in addition to being significantly slower to perform.[24,27]
In our study we found no change in pulmonary arterial PWV with exercise. This is in contradistinction to the recent findings of Forouzan et al. who demonstrated an increase in PWV on exercise in a study of n=15 using the QA technique. This previous study obtained a larger increase in cardiac output compared to our own,
thus it may be that in our study the participants were insufficiently stressed to illicit a change in the proximal pulmonary arterial stiffness. However there are several reasons to support the accuracy of the findings of the current study.
our measures were obtained during rather than after exercise,
and we have used both the TT and QA technique with a similar lack of change seen with both. Secondly,
the previous study used the QATrad method for calculating the data,
which we have shown provides a higher measurement of PWV than methods accounting for wave reflections. Wave reflections are known to increase substantially during exercise states thus the change in their PWV may have been due to a change in the magnitude of wave reflections rather than a change in arterial stiffness. Finally our observations are in agreement with two prior invasive studies: the first of these by Laskey et al. using invasive pressure and velocity wires to calculate the arterial input impedance spectrum demonstrated no change in PWV with exercise in healthy controls; and a second by Domingo et al.
using right heart catheterisation and intravascular ultrasound demonstrating an increased pulsatility,
but with a fall in elastic modulus and no significant change in capacitance on exercise.
We have shown for the first time a lack of change in the pulmonary arterial PWV with age in comparison with the aorta where the expected increase in PWV was observed.
Burman et al. have recently demonstrated decreasing pulmonary relative area change with age,
however as relative area change falls with falling stroke volume which is also known to fall with age, these previous findings do not necessarily indicate arterial stiffening in the pulmonary circulation with age.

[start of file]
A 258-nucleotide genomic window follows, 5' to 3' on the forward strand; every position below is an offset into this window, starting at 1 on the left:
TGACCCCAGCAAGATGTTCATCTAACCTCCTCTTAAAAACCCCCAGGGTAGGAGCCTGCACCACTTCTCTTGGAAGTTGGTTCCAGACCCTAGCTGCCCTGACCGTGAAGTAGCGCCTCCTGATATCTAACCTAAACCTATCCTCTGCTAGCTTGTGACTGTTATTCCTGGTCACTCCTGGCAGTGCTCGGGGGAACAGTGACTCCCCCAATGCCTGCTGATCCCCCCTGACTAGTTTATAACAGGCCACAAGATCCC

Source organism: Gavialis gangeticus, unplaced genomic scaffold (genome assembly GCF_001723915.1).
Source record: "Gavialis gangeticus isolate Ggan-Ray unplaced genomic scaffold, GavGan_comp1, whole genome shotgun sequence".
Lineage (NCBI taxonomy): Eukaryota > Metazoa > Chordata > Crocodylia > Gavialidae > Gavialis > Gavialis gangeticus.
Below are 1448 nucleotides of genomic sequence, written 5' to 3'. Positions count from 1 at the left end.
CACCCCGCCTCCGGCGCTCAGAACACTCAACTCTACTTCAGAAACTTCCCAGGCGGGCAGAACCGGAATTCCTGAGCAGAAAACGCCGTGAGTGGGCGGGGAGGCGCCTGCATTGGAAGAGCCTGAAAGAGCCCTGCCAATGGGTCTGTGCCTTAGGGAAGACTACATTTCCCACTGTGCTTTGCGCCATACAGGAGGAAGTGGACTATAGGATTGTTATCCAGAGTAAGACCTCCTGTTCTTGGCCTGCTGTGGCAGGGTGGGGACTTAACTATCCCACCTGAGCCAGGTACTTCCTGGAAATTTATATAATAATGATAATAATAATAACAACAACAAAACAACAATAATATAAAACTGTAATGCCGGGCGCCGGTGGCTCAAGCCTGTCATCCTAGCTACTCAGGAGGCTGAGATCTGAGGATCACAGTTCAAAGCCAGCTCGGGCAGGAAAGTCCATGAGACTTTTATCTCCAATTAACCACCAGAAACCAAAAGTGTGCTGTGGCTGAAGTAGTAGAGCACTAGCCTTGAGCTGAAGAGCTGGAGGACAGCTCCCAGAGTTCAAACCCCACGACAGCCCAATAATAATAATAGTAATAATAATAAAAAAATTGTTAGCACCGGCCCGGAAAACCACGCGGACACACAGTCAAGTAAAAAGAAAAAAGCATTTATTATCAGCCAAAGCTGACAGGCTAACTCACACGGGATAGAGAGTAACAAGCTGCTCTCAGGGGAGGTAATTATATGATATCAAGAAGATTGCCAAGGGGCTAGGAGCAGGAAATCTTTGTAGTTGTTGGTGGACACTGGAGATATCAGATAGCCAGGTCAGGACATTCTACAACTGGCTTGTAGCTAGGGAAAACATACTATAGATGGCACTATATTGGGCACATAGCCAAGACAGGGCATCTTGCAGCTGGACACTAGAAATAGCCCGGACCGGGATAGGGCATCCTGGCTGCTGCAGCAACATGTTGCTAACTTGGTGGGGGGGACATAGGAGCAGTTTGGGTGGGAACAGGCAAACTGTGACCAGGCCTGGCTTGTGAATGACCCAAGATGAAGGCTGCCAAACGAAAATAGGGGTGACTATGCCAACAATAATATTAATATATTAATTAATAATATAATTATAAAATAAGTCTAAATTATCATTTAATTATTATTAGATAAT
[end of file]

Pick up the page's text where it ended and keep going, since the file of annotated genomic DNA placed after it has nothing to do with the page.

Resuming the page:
Ex vivo studies have suggested increased stiffness of the pulmonary vessels with age,
however these have used far greater forces than found in the pulmonary circulation,
even in advanced pulmonary hypertension,
to exhibit this.[39,40] While invasive catheter studies have shown an effect of age on the resistance-compliance time constant,
this effect was small and predominantly driven by the pulmonary capillary wedge pressure.
Several limitations must be mentioned regarding this study. First,
no gold standard was used to compare the techniques against. The main reason for this is that the gold standard is invasive right heart catheterisation,
which in a healthy population with no comorbidities would be difficult to justify. However use of the technique in patients due to undergo a clinically indicated right heart catheterisation would be a useful avenue for future work. In addition,
while none were compared to the gold standard,
reproducibility and reduced interscan variability is as,
if not more,
important than accuracy as it allows detection of smaller changes within the study group of patient cohort of interest. Secondly a high spatial resolution sequence was not applied through either the RPA or LPA,
thus whilst it is unlikely given the trend of results seen in the MPA,
it cannot be excluded that higher spatial resolution sequences through these regions would not result in improved reproducibility compared with the high temporal resolution sequences. Thirdly,
while the number undergoing repeat measurement whilst on table was reasonably sized,
those undergoing repeat measurement at 6 months was substantially smaller,
however the results of this largely mirrored the results of the on-table repeat measure thus aiding in the validation of their findings.
In conclusion use of the QA technique combined with a high temporal resolution acquisition and a post processing technique to account for wave reflections yields the most reproducible measurements of pulmonary PWV. Stability of pulmonary PWV with age indicates that any observed changes in pulmonary PWV are indicative of pulmonary vascular pathophysiological changes rather than arterial aging.